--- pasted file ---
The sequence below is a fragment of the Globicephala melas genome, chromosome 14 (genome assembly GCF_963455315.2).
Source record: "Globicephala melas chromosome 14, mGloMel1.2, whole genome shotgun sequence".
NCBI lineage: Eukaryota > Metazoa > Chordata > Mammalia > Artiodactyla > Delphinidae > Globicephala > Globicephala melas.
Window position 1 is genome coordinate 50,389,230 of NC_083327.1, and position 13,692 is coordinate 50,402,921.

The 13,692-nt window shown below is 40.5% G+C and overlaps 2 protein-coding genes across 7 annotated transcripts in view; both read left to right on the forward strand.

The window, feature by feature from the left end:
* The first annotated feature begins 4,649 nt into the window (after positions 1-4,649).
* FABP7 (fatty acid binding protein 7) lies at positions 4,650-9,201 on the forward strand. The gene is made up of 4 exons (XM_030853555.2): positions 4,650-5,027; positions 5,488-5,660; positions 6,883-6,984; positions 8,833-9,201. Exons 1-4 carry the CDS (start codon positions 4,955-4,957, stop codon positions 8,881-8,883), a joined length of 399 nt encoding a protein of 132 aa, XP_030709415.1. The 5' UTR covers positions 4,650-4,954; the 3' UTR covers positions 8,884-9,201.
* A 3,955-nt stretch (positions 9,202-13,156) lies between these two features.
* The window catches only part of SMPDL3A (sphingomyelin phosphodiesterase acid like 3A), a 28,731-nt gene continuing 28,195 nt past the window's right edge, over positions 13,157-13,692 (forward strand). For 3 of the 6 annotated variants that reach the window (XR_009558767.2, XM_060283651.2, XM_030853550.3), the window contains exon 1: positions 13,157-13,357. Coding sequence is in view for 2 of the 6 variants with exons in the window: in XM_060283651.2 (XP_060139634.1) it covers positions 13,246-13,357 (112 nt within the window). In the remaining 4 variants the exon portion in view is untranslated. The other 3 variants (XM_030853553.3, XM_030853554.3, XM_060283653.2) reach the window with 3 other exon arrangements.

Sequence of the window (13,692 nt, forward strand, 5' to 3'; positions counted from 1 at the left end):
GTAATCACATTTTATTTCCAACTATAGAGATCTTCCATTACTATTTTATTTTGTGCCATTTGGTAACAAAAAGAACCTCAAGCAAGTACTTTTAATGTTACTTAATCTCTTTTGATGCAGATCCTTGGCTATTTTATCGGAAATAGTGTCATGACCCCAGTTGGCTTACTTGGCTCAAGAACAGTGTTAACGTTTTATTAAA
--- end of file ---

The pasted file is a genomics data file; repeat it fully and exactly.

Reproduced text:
The sequence below is a fragment of the Globicephala melas genome, chromosome 14 (genome assembly GCF_963455315.2).
Source record: "Globicephala melas chromosome 14, mGloMel1.2, whole genome shotgun sequence".
NCBI lineage: Eukaryota > Metazoa > Chordata > Mammalia > Artiodactyla > Delphinidae > Globicephala > Globicephala melas.
Window position 1 is genome coordinate 50,389,230 of NC_083327.1, and position 13,692 is coordinate 50,402,921.

The 13,692-nt window shown below is 40.5% G+C and overlaps 2 protein-coding genes across 7 annotated transcripts in view; both read left to right on the forward strand.

The window, feature by feature from the left end:
* The first annotated feature begins 4,649 nt into the window (after positions 1-4,649).
* FABP7 (fatty acid binding protein 7) lies at positions 4,650-9,201 on the forward strand. The gene is made up of 4 exons (XM_030853555.2): positions 4,650-5,027; positions 5,488-5,660; positions 6,883-6,984; positions 8,833-9,201. Exons 1-4 carry the CDS (start codon positions 4,955-4,957, stop codon positions 8,881-8,883), a joined length of 399 nt encoding a protein of 132 aa, XP_030709415.1. The 5' UTR covers positions 4,650-4,954; the 3' UTR covers positions 8,884-9,201.
* A 3,955-nt stretch (positions 9,202-13,156) lies between these two features.
* The window catches only part of SMPDL3A (sphingomyelin phosphodiesterase acid like 3A), a 28,731-nt gene continuing 28,195 nt past the window's right edge, over positions 13,157-13,692 (forward strand). For 3 of the 6 annotated variants that reach the window (XR_009558767.2, XM_060283651.2, XM_030853550.3), the window contains exon 1: positions 13,157-13,357. Coding sequence is in view for 2 of the 6 variants with exons in the window: in XM_060283651.2 (XP_060139634.1) it covers positions 13,246-13,357 (112 nt within the window). In the remaining 4 variants the exon portion in view is untranslated. The other 3 variants (XM_030853553.3, XM_030853554.3, XM_060283653.2) reach the window with 3 other exon arrangements.

Sequence of the window (13,692 nt, forward strand, 5' to 3'; positions counted from 1 at the left end):
GTAATCACATTTTATTTCCAACTATAGAGATCTTCCATTACTATTTTATTTTGTGCCATTTGGTAACAAAAAGAACCTCAAGCAAGTACTTTTAATGTTACTTAATCTCTTTTGATGCAGATCCTTGGCTATTTTATCGGAAATAGTGTCATGACCCCAGTTGGCTTACTTGGCTCAAGAACAGTGTTAACGTTTTATTAAA